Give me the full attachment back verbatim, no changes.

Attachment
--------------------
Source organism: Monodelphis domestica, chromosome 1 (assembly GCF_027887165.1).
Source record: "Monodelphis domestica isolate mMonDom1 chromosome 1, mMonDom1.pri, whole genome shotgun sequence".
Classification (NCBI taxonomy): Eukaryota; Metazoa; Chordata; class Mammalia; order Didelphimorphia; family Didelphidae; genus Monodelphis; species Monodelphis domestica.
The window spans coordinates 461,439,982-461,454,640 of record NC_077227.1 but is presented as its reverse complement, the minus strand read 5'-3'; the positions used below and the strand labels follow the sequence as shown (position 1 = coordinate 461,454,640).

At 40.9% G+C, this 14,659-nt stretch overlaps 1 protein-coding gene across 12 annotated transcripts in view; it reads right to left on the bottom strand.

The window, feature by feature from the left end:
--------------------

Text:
Source organism: Monodelphis domestica, chromosome 1 (assembly GCF_027887165.1).
Source record: "Monodelphis domestica isolate mMonDom1 chromosome 1, mMonDom1.pri, whole genome shotgun sequence".
Classification (NCBI taxonomy): Eukaryota; Metazoa; Chordata; class Mammalia; order Didelphimorphia; family Didelphidae; genus Monodelphis; species Monodelphis domestica.
The window spans coordinates 461,439,982-461,454,640 of record NC_077227.1 but is presented as its reverse complement, the minus strand read 5'-3'; the positions used below and the strand labels follow the sequence as shown (position 1 = coordinate 461,454,640).

At 40.9% G+C, this 14,659-nt stretch overlaps 1 protein-coding gene across 12 annotated transcripts in view; it reads right to left on the bottom strand.

The window, feature by feature from the left end: